As of December 31, 2023, and 2022, the Company did not have outstanding balance due to Aeroman.

 

During the three- and twelve-months period ended December 31, 2023, the Company did not have expenses transaction. During the three- and twelve-months period ended December 31, 2022, the Company incurred expenses in aircraft and technical support with Aeroman amounted to US$81 and US$3,860, respectively.

 

As of December 31, 2023, and 2022, the balances due under the agreement with MRO were US$8 and US$1, respectively.

 

During the three months period ended December 31, 2023, and 2022, the Company incurred expenses in aircraft maintenance and technical support with MRO amounted to US$2,655 and US$2,033, respectively. During the twelve months period ended December 31, 2023, and 2022, the Company incurred expenses in aircraft maintenance and technical support with MRO amounted to US$15,691 and US$11,097, respectively.

 

g)Mijares, Angoitia, Cortés y Fuentes, S.C. (“MACF”)

 

MACF is a related party because Ricardo Maldonado Yañez and Eugenio Macouzet de León, member and alternate member, respectively, of the board of the Company since April 2018, are partners of MACF provides legal services to us. As of December 31, 2023, and 2022 the balances due under the agreement with MACF was US$105 and US$22, respectively.

 

During the three months period ended December 31, 2023, and 2022, the Company recognize expenses in legal services under this agreement amounted to US$(9) and US$34, respectively. During the twelve months period ended December 31, 2023, and 2022, the Company recognize expenses in legal services under this agreement amounted to US$225 and US$196, respectively.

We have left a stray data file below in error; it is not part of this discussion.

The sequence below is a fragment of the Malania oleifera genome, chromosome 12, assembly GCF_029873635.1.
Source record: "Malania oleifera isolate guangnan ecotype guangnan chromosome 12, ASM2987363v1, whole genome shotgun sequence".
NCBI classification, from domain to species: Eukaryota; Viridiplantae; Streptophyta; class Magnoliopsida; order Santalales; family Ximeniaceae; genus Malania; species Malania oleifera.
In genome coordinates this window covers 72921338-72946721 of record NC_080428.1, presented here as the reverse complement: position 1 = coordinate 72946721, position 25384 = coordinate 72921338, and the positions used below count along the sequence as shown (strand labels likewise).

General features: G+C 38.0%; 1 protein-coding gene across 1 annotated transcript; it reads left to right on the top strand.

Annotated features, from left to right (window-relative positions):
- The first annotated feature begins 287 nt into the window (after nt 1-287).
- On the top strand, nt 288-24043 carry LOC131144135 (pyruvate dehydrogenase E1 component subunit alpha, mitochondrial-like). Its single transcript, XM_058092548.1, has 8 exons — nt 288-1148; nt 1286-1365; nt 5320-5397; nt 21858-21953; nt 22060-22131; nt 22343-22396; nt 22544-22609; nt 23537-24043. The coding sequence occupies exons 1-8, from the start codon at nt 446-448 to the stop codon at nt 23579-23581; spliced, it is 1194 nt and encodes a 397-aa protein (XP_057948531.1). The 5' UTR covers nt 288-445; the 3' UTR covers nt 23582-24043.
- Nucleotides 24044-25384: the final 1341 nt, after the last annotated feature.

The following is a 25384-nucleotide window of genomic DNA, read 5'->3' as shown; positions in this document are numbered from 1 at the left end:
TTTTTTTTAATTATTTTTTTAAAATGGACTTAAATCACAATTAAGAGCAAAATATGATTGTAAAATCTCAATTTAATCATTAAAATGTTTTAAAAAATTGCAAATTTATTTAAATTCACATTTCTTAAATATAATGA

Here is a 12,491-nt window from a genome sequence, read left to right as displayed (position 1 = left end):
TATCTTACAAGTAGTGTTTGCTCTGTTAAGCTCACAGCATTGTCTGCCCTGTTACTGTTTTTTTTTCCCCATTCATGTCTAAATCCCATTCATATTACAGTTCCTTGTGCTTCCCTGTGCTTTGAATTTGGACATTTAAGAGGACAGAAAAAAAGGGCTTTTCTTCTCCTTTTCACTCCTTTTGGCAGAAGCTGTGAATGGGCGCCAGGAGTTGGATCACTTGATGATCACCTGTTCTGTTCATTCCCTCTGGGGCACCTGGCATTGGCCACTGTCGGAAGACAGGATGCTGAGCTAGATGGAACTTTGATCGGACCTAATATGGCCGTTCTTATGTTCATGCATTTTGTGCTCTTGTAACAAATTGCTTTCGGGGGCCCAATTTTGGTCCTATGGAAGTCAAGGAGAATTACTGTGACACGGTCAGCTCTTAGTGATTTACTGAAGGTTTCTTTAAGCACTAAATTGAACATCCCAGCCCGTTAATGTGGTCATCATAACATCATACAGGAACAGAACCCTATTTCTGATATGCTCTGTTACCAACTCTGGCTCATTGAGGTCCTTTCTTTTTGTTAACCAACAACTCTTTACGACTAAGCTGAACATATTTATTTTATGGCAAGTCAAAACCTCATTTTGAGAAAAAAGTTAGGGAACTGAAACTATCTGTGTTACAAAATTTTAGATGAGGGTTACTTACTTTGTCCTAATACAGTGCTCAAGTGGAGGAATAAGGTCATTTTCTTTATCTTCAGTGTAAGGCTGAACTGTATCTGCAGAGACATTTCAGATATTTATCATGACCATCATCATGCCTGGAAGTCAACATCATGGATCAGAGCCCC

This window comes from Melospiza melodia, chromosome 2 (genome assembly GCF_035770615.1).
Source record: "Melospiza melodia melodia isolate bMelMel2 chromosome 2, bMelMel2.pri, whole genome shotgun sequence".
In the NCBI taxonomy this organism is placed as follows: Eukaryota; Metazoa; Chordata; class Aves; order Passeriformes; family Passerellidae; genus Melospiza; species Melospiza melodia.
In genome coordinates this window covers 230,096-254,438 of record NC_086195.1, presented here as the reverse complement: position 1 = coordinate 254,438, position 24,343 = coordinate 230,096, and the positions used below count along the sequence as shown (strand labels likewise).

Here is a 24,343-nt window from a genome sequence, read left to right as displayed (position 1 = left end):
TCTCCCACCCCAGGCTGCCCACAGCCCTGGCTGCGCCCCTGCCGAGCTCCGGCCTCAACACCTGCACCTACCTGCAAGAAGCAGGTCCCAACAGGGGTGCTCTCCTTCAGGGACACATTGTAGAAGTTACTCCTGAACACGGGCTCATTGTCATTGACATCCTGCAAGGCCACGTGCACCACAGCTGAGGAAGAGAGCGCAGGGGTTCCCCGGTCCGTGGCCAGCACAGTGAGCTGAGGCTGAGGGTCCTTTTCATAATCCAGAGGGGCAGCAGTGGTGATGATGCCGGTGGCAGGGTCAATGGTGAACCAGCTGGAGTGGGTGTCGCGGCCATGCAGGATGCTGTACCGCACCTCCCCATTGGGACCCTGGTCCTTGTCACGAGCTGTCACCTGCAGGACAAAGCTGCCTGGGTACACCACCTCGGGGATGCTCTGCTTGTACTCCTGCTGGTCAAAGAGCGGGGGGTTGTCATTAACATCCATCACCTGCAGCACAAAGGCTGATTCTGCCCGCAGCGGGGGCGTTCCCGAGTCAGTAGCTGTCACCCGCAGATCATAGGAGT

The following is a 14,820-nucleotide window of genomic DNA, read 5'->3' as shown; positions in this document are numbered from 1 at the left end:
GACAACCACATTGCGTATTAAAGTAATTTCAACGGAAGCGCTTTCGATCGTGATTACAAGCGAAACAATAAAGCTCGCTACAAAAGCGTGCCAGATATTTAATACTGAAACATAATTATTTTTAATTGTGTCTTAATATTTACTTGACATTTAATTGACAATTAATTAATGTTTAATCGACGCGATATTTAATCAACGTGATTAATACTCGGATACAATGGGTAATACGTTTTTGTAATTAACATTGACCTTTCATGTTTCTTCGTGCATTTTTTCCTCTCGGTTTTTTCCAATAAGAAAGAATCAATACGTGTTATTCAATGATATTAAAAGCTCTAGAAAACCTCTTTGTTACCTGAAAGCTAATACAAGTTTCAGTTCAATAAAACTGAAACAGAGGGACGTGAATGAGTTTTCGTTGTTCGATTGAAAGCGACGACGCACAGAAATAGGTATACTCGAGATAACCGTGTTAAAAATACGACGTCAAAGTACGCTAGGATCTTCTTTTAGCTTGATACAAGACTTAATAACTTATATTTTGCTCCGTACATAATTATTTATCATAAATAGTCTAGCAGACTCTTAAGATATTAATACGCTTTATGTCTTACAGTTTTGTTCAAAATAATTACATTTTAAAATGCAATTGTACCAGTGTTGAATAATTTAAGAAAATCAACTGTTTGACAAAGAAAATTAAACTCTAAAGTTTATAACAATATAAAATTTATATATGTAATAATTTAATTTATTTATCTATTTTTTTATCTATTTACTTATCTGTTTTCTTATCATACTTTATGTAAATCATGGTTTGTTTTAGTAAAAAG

43 

 

VLRSConsolidated

Ticker: VLRS

Quarter: 4 Year: 2023

 

 

h)Grupo Aeroportuario del Centro Norte (“OMA”)

 

On April 22, 2020, OMA became a related party because Mr. Ricardo Maldonado Yañez is an independent member of the board of directors, as well as chairman of our Corporate Practices Committee and member of the board of directors of OMA and Mrs. Guadalupe Phillips Margain, our independent member, was a member of the board of directors of OMA until November 2022. As of December 31, 2023, and 2022, the account payable with OMA was US$12,881 and US$13,579, respectively.

 

During the three months period ended December 31, 2023, and 2022, the Company recognized expenses with OMA of US$3,136 and US$3,251, respectively. During the twelve months period ended December 31, 2023, and 2022, the Company recognized expenses with OMA of US$12,263 and US$9,792, respectively.

 

i)Chevez, Ruiz, Zamarripa y Cía, S.C (“Chevez”)

 

Chevez is a related party because Mr. José Luis Fernández Fernández is an independent member of the board of directors, as well as the chairman of the Audit Committee of the Company and non-managing limited partner of Chevez. Chevez provides tax advisory services to us. As of December 31, 2023, and 2022, the account payable with Chevez was US$620 and US$815, respectively.

 

During the three months period and ended December 31, 2023, and 2022 the Company recognized expenses with Chevez of US$443 and US$523, respectively. During the twelve months period ended December 31, 2023, and 2022 the Company recognized expenses with Chevez of US$1,175 and US$923, respectively.

 

j)A&P International Services, S.A.P.I. de C.V. (“AISG”)